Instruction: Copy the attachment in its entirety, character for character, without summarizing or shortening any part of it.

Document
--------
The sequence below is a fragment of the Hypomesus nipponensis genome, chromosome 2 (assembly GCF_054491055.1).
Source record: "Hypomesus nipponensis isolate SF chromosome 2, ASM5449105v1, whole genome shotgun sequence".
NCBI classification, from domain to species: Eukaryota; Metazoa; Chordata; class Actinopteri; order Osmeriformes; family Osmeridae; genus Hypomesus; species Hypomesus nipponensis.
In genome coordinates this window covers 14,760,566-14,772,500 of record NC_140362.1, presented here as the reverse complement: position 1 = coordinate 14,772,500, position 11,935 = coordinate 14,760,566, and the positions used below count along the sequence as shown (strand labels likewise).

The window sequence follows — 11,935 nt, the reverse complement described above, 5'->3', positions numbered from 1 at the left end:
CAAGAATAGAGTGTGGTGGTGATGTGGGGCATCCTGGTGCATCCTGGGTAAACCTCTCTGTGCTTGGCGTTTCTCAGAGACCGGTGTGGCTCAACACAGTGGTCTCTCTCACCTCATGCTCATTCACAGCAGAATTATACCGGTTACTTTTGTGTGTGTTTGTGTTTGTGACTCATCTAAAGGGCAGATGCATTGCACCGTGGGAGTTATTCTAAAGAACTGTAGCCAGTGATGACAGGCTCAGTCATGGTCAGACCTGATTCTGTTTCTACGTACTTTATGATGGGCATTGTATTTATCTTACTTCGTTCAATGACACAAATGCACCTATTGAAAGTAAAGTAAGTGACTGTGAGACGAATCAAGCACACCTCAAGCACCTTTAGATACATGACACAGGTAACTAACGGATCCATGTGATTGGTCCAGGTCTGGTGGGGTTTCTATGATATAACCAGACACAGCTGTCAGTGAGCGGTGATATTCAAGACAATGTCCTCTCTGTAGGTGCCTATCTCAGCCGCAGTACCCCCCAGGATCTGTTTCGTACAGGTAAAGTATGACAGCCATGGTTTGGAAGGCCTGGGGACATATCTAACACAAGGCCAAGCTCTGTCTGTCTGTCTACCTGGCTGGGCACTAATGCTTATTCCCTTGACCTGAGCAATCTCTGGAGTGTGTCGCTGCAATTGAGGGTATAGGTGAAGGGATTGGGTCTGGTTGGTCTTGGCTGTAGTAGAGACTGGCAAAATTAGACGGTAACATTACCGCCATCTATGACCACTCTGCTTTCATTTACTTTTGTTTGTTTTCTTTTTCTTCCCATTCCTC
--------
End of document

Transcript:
The sequence below is a fragment of the Hypomesus nipponensis genome, chromosome 2 (assembly GCF_054491055.1).
Source record: "Hypomesus nipponensis isolate SF chromosome 2, ASM5449105v1, whole genome shotgun sequence".
NCBI classification, from domain to species: Eukaryota; Metazoa; Chordata; class Actinopteri; order Osmeriformes; family Osmeridae; genus Hypomesus; species Hypomesus nipponensis.
In genome coordinates this window covers 14,760,566-14,772,500 of record NC_140362.1, presented here as the reverse complement: position 1 = coordinate 14,772,500, position 11,935 = coordinate 14,760,566, and the positions used below count along the sequence as shown (strand labels likewise).

The window sequence follows — 11,935 nt, the reverse complement described above, 5'->3', positions numbered from 1 at the left end:
CAAGAATAGAGTGTGGTGGTGATGTGGGGCATCCTGGTGCATCCTGGGTAAACCTCTCTGTGCTTGGCGTTTCTCAGAGACCGGTGTGGCTCAACACAGTGGTCTCTCTCACCTCATGCTCATTCACAGCAGAATTATACCGGTTACTTTTGTGTGTGTTTGTGTTTGTGACTCATCTAAAGGGCAGATGCATTGCACCGTGGGAGTTATTCTAAAGAACTGTAGCCAGTGATGACAGGCTCAGTCATGGTCAGACCTGATTCTGTTTCTACGTACTTTATGATGGGCATTGTATTTATCTTACTTCGTTCAATGACACAAATGCACCTATTGAAAGTAAAGTAAGTGACTGTGAGACGAATCAAGCACACCTCAAGCACCTTTAGATACATGACACAGGTAACTAACGGATCCATGTGATTGGTCCAGGTCTGGTGGGGTTTCTATGATATAACCAGACACAGCTGTCAGTGAGCGGTGATATTCAAGACAATGTCCTCTCTGTAGGTGCCTATCTCAGCCGCAGTACCCCCCAGGATCTGTTTCGTACAGGTAAAGTATGACAGCCATGGTTTGGAAGGCCTGGGGACATATCTAACACAAGGCCAAGCTCTGTCTGTCTGTCTACCTGGCTGGGCACTAATGCTTATTCCCTTGACCTGAGCAATCTCTGGAGTGTGTCGCTGCAATTGAGGGTATAGGTGAAGGGATTGGGTCTGGTTGGTCTTGGCTGTAGTAGAGACTGGCAAAATTAGACGGTAACATTACCGCCATCTATGACCACTCTGCTTTCATTTACTTTTGTTTGTTTTCTTTTTCTTCCCATTCCTC